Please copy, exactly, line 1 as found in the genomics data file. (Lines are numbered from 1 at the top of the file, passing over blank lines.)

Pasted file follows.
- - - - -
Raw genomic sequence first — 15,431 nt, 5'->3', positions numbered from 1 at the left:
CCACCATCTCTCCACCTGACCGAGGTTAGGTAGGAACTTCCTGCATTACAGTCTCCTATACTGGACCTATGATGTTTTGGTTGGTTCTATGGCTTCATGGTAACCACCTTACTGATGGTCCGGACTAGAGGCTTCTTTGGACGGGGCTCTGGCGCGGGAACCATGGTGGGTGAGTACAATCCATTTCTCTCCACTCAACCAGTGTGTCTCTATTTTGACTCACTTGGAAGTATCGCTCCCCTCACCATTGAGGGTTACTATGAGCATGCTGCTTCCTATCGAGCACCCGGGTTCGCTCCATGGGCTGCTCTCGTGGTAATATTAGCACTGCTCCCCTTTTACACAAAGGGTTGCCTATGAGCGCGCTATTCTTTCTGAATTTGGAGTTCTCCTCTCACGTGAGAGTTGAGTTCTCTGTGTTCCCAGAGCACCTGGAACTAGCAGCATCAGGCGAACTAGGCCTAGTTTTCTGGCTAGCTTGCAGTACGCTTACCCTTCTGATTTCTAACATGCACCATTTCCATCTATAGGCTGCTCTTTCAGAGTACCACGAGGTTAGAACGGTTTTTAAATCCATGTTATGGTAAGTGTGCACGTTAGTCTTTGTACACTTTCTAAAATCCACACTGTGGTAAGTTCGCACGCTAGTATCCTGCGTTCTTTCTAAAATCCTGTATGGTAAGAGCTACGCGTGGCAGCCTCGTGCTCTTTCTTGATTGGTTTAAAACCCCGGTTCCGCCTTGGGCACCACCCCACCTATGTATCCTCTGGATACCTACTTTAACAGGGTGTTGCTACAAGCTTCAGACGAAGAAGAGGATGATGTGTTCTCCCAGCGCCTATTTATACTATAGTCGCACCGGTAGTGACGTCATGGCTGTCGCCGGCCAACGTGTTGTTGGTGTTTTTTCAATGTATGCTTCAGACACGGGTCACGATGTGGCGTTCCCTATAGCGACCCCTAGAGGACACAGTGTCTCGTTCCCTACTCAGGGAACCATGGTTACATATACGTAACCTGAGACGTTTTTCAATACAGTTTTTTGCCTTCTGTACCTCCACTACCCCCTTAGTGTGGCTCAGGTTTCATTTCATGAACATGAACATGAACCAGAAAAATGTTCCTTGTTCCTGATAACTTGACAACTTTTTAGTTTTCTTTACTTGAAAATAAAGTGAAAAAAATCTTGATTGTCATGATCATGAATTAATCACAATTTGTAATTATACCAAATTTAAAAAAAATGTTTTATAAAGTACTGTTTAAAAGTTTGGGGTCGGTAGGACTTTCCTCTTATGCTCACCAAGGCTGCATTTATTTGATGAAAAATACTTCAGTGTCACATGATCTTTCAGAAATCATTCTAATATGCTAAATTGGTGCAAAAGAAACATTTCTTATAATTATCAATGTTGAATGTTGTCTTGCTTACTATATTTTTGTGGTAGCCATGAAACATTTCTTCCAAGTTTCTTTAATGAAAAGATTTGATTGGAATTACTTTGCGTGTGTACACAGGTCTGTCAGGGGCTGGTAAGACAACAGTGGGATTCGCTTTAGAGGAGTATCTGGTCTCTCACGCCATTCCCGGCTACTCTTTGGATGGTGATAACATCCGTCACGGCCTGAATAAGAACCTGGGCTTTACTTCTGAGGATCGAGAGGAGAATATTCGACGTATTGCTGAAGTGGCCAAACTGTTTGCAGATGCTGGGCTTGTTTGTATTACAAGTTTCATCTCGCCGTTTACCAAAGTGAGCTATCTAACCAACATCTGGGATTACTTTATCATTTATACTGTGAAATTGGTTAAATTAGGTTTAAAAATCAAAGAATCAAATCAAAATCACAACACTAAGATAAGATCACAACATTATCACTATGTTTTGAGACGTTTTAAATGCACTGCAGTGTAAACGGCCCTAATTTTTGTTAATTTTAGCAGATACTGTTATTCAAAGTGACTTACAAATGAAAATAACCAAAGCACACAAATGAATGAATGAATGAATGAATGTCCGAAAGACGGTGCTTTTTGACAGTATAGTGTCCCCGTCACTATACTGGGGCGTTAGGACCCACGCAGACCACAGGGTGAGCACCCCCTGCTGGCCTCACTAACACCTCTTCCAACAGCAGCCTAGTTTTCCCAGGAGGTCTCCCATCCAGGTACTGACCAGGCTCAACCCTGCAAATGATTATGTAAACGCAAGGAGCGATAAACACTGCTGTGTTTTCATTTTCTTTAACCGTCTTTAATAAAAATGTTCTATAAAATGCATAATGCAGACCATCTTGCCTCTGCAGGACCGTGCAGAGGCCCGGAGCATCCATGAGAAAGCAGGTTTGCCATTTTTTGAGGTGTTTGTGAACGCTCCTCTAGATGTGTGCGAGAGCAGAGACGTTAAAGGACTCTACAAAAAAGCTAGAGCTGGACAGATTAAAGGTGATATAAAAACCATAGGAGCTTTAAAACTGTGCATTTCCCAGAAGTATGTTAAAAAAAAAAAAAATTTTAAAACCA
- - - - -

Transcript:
Raw genomic sequence first — 15,431 nt, 5'->3', positions numbered from 1 at the left: